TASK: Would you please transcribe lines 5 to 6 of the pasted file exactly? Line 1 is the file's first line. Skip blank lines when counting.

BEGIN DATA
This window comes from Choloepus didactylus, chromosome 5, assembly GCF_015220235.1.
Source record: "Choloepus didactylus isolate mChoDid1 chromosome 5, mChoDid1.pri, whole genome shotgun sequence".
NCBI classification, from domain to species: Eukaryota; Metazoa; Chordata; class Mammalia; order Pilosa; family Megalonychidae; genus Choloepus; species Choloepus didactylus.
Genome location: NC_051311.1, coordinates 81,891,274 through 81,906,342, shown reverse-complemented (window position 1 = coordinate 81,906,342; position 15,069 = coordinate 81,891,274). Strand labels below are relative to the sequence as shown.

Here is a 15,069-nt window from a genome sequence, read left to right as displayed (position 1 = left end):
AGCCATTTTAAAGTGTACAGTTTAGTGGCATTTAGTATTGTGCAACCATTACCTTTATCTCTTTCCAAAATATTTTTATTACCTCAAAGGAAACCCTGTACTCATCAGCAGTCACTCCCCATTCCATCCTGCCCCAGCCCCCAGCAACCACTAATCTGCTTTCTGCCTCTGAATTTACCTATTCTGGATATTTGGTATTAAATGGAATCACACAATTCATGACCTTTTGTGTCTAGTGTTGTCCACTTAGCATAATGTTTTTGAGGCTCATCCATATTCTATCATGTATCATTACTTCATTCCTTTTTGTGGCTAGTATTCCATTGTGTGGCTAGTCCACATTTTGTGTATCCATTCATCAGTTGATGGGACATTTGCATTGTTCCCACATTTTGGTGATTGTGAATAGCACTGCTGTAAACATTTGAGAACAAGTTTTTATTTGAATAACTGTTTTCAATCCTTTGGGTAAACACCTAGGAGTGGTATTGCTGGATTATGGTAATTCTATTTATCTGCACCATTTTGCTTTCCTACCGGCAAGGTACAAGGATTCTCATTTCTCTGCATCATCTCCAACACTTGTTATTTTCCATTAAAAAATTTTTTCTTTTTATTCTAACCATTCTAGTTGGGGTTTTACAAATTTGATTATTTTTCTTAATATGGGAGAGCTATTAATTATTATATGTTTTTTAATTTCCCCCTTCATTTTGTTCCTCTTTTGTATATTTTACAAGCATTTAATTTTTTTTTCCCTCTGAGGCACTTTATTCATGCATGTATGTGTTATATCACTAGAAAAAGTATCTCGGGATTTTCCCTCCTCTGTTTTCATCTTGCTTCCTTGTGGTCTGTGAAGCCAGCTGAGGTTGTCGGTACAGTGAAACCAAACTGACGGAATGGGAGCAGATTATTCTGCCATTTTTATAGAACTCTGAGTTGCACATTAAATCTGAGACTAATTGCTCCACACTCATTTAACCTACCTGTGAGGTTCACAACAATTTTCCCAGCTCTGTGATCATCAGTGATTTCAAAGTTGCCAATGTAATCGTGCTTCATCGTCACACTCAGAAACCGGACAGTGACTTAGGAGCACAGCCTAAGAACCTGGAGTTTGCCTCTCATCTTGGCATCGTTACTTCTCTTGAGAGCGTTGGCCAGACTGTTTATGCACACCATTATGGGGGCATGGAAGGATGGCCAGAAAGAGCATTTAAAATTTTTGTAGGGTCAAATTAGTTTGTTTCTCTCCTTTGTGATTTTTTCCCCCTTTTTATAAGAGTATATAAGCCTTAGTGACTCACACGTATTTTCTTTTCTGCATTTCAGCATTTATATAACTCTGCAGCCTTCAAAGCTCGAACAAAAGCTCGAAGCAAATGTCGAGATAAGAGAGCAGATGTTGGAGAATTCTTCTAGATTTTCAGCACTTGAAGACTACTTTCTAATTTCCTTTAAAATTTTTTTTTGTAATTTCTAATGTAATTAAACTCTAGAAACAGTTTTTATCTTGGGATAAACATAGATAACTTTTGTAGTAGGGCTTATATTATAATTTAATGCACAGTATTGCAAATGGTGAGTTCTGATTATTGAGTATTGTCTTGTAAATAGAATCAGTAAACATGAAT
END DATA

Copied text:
Here is a 15,069-nt window from a genome sequence, read left to right as displayed (position 1 = left end):
AGCCATTTTAAAGTGTACAGTTTAGTGGCATTTAGTATTGTGCAACCATTACCTTTATCTCTTTCCAAAATATTTTTATTACCTCAAAGGAAACCCTGTACTCATCAGCAGTCACTCCCCATTCCATCCTGCCCCAGCCCCCAGCAACCACTAATCTGCTTTCTGCCTCTGAATTTACCTATTCTGGATATTTGGTATTAAATGGAATCACACAATTCATGACCTTTTGTGTCTAGTGTTGTCCACTTAGCATAATGTTTTTGAGGCTCATCCATATTCTATCATGTATCATTACTTCATTCCTTTTTGTGGCTAGTATTCCATTGTGTGGCTAGTCCACATTTTGTGTATCCATTCATCAGTTGATGGGACATTTGCATTGTTCCCACATTTTGGTGATTGTGAATAGCACTGCTGTAAACATTTGAGAACAAGTTTTTATTTGAATAACTGTTTTCAATCCTTTGGGTAAACACCTAGGAGTGGTATTGCTGGATTATGGTAATTCTATTTATCTGCACCATTTTGCTTTCCTACCGGCAAGGTACAAGGATTCTCATTTCTCTGCATCATCTCCAACACTTGTTATTTTCCATTAAAAAATTTTTTCTTTTTATTCTAACCATTCTAGTTGGGGTTTTACAAATTTGATTATTTTTCTTAATATGGGAGAGCTATTAATTATTATATGTTTTTTAATTTCCCCCTTCATTTTGTTCCTCTTTTGTATATTTTACAAGCATTTAATTTTTTTTTCCCTCTGAGGCACTTTATTCATGCATGTATGTGTTATATCACTAGAAAAAGTATCTCGGGATTTTCCCTCCTCTGTTTTCATCTTGCTTCCTTGTGGTCTGTGAAGCCAGCTGAGGTTGTCGGTACAGTGAAACCAAACTGACGGAATGGGAGCAGATTATTCTGCCATTTTTATAGAACTCTGAGTTGCACATTAAATCTGAGACTAATTGCTCCACACTCATTTAACCTACCTGTGAGGTTCACAACAATTTTCCCAGCTCTGTGATCATCAGTGATTTCAAAGTTGCCAATGTAATCGTGCTTCATCGTCACACTCAGAAACCGGACAGTGACTTAGGAGCACAGCCTAAGAACCTGGAGTTTGCCTCTCATCTTGGCATCGTTACTTCTCTTGAGAGCGTTGGCCAGACTGTTTATGCACACCATTATGGGGGCATGGAAGGATGGCCAGAAAGAGCATTTAAAATTTTTGTAGGGTCAAATTAGTTTGTTTCTCTCCTTTGTGATTTTTTCCCCCTTTTTATAAGAGTATATAAGCCTTAGTGACTCACACGTATTTTCTTTTCTGCATTTCAGCATTTATATAACTCTGCAGCCTTCAAAGCTCGAACAAAAGCTCGAAGCAAATGTCGAGATAAGAGAGCAGATGTTGGAGAATTCTTCTAGATTTTCAGCACTTGAAGACTACTTTCTAATTTCCTTTAAAATTTTTTTTTGTAATTTCTAATGTAATTAAACTCTAGAAACAGTTTTTATCTTGGGATAAACATAGATAACTTTTGTAGTAGGGCTTATATTATAATTTAATGCACAGTATTGCAAATGGTGAGTTCTGATTATTGAGTATTGTCTTGTAAATAGAATCAGTAAACATGAAT